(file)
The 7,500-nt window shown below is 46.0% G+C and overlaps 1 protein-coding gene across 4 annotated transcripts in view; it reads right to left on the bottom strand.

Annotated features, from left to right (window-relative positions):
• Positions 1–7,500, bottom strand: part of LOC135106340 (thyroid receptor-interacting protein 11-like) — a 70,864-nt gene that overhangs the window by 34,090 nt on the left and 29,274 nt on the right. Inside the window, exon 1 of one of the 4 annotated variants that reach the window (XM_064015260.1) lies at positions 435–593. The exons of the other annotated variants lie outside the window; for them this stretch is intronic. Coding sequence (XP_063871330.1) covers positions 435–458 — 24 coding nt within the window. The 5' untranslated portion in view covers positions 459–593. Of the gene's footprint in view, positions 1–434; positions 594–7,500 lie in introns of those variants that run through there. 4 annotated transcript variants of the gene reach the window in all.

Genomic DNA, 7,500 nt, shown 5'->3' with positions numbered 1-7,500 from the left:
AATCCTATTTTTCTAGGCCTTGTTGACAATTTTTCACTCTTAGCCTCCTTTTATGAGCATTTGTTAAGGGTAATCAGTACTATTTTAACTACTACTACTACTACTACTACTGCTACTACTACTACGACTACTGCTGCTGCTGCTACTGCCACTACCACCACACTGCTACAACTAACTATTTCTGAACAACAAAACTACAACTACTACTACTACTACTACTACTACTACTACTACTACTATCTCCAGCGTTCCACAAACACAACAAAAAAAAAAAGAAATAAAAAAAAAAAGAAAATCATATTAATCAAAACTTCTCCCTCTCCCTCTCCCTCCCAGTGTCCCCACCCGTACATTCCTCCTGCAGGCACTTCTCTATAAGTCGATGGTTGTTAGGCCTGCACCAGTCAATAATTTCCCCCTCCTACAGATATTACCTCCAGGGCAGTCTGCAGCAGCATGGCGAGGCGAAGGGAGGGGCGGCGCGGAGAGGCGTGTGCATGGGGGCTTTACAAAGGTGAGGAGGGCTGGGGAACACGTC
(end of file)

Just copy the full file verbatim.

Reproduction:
The 7,500-nt window shown below is 46.0% G+C and overlaps 1 protein-coding gene across 4 annotated transcripts in view; it reads right to left on the bottom strand.

Annotated features, from left to right (window-relative positions):
• Positions 1–7,500, bottom strand: part of LOC135106340 (thyroid receptor-interacting protein 11-like) — a 70,864-nt gene that overhangs the window by 34,090 nt on the left and 29,274 nt on the right. Inside the window, exon 1 of one of the 4 annotated variants that reach the window (XM_064015260.1) lies at positions 435–593. The exons of the other annotated variants lie outside the window; for them this stretch is intronic. Coding sequence (XP_063871330.1) covers positions 435–458 — 24 coding nt within the window. The 5' untranslated portion in view covers positions 459–593. Of the gene's footprint in view, positions 1–434; positions 594–7,500 lie in introns of those variants that run through there. 4 annotated transcript variants of the gene reach the window in all.

Genomic DNA, 7,500 nt, shown 5'->3' with positions numbered 1-7,500 from the left:
AATCCTATTTTTCTAGGCCTTGTTGACAATTTTTCACTCTTAGCCTCCTTTTATGAGCATTTGTTAAGGGTAATCAGTACTATTTTAACTACTACTACTACTACTACTACTGCTACTACTACTACGACTACTGCTGCTGCTGCTACTGCCACTACCACCACACTGCTACAACTAACTATTTCTGAACAACAAAACTACAACTACTACTACTACTACTACTACTACTACTACTACTACTATCTCCAGCGTTCCACAAACACAACAAAAAAAAAAAGAAATAAAAAAAAAAAGAAAATCATATTAATCAAAACTTCTCCCTCTCCCTCTCCCTCCCAGTGTCCCCACCCGTACATTCCTCCTGCAGGCACTTCTCTATAAGTCGATGGTTGTTAGGCCTGCACCAGTCAATAATTTCCCCCTCCTACAGATATTACCTCCAGGGCAGTCTGCAGCAGCATGGCGAGGCGAAGGGAGGGGCGGCGCGGAGAGGCGTGTGCATGGGGGCTTTACAAAGGTGAGGAGGGCTGGGGAACACGTC